We all see a lot more mobility scooters out there on the streets these days and when one is coming towards you its usually very easy to see them even though you might not hear much (if any) sound from them.
But whether you are a user of a mobility scooter or you’re walking, its when a mobility scooter comes from behind you that you might be completely unaware that one is about to come past you until it already is doing so.
While people might look at who is walking towards them, its not so common for people to look behind them before they change direction to cross over the pavement area of a local shopping parade for example, or might just start moving more to the left or the right in order to avoid walking into other people.
Many people make sudden movements and this can mean that at any given moment when there’s plenty of people around, what might seem like a clear route along a certain area of the pavement might suddenly become something quite different and can lead to accidents involving other members of the public.
Quite often people simply wont hear a mobility scooter coming up behind them, if there is some general noise like people talking etc then this will lower the chances even more of a mobility scooter being heard.
Sometimes you can see people who are literally startled by a mobility scooter that is whizzing right past them or they go to turn to walk in another direction and find themselves inches away from an unexpected mobility scooter passing.
While its great that they produce very little noise, this can pose a hazard when someone is completely unaware that one is coming up behind them.
Some users do use the horn on their mobility scooter but some don’t and if a user doesn’t make use of the horn when they should then this greatly increases the risk not only to other people but to themselves also.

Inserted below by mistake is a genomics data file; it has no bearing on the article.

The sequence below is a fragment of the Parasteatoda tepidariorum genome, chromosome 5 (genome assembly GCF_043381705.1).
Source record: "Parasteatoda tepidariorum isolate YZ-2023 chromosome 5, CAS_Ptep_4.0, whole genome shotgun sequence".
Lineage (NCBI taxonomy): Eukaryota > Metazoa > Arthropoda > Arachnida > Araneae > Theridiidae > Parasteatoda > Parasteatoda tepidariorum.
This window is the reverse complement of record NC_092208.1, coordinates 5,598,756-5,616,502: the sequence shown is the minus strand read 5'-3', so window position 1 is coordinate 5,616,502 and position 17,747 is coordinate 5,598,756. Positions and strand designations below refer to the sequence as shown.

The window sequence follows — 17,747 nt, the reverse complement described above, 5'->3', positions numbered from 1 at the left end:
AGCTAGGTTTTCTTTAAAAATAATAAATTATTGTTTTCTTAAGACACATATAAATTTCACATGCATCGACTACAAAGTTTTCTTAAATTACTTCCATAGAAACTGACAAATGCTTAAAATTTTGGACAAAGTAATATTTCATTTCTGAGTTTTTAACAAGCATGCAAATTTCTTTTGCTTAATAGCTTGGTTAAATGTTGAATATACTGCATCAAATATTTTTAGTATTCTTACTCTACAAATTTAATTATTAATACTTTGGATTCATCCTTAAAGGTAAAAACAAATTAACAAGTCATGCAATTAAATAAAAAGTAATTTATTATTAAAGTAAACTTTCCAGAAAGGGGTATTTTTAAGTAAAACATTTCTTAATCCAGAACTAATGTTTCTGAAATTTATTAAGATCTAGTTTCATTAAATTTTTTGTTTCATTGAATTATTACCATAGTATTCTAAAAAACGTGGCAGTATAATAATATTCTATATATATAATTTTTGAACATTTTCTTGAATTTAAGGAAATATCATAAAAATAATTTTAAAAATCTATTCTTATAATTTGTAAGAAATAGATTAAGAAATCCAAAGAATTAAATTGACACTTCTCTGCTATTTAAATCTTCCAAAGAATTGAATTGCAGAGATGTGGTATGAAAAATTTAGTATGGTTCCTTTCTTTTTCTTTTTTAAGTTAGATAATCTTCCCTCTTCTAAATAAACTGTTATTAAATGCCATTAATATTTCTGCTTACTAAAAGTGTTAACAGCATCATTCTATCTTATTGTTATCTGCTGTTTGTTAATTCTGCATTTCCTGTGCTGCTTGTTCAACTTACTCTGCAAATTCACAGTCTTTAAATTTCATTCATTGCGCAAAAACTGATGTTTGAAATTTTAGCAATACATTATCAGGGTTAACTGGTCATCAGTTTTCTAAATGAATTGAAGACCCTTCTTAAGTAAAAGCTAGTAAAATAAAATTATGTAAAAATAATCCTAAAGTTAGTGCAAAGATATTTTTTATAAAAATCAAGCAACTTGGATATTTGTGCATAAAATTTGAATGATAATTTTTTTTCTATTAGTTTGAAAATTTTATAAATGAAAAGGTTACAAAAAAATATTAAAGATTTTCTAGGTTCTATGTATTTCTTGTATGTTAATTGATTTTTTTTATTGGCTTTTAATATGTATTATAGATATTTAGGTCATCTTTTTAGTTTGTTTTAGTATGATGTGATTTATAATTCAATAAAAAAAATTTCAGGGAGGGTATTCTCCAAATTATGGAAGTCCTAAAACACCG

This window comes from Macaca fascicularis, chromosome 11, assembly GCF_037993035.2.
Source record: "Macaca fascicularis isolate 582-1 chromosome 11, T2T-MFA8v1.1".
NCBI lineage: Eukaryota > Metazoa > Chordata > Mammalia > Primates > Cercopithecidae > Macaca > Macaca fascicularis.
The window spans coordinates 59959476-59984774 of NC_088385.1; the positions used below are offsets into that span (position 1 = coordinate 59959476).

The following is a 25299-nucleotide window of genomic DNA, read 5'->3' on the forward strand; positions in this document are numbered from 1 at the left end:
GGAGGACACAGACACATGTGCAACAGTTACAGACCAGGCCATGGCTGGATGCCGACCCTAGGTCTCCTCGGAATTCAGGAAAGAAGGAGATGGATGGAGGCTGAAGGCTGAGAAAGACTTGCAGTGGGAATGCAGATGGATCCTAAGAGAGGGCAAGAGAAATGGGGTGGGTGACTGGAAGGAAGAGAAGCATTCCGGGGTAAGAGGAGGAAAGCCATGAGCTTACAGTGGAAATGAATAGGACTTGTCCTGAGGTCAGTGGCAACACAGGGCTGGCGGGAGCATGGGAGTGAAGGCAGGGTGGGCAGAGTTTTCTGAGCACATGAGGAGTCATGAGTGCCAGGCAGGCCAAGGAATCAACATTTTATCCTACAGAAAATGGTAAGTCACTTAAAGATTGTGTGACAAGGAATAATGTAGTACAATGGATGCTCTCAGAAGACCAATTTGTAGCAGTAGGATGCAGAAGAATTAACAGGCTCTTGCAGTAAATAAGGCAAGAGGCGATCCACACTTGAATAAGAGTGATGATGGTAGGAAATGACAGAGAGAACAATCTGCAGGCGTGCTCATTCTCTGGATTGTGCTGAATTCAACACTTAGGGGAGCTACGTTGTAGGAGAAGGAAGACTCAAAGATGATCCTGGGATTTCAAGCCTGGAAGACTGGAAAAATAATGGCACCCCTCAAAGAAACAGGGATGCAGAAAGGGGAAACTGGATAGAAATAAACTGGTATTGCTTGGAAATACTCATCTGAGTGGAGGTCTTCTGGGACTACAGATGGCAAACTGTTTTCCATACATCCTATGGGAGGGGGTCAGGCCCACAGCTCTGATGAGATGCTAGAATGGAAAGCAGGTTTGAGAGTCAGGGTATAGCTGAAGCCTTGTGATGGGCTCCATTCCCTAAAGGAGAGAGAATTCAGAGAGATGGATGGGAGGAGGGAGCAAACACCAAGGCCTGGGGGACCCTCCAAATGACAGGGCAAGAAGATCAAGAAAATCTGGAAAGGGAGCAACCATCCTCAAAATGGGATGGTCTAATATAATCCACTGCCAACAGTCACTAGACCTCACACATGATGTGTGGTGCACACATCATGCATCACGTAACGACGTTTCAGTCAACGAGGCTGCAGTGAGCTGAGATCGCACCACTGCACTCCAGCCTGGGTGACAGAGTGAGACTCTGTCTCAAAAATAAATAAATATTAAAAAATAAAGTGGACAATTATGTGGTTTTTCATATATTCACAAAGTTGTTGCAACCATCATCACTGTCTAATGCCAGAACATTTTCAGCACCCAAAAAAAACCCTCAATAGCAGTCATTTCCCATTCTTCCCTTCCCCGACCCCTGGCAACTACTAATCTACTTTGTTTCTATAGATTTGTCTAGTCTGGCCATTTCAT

Much like a horn on a car should not be used in anger or to warn people to get out of the way, a horn should be used to create awareness, to warn people of the danger approaching should they not notice you on your mobility scooter and decide to make a sudden movement.
Because of a lack of noise from most mobility scooters, riders need to be aware of when to reduce their speed if they expect that other members of the public may make sudden movements and changes in direction.
Avoid getting into the mindset of “oh they will see me coming” because even if you have an item of high visibility clothing on, it obviously wont make any difference when people are not facing you.
People have got used to not having to worry about cars and other vehicles driving down the pavement or through the shopping area (although of course this can happen for a number of reasons) so they don’t expect mobility scooters coming up quickly from behind them, they can be like a near silent surprise, but a rather unpleasant surprise if they were to be accidentally hit by one.
While the general public need to keep themselves alert to the possibility of mobility scooters coming up from behind them, its also the responsibility of the users of them to politely make themselves heard and let others know of their presence for the safety of all.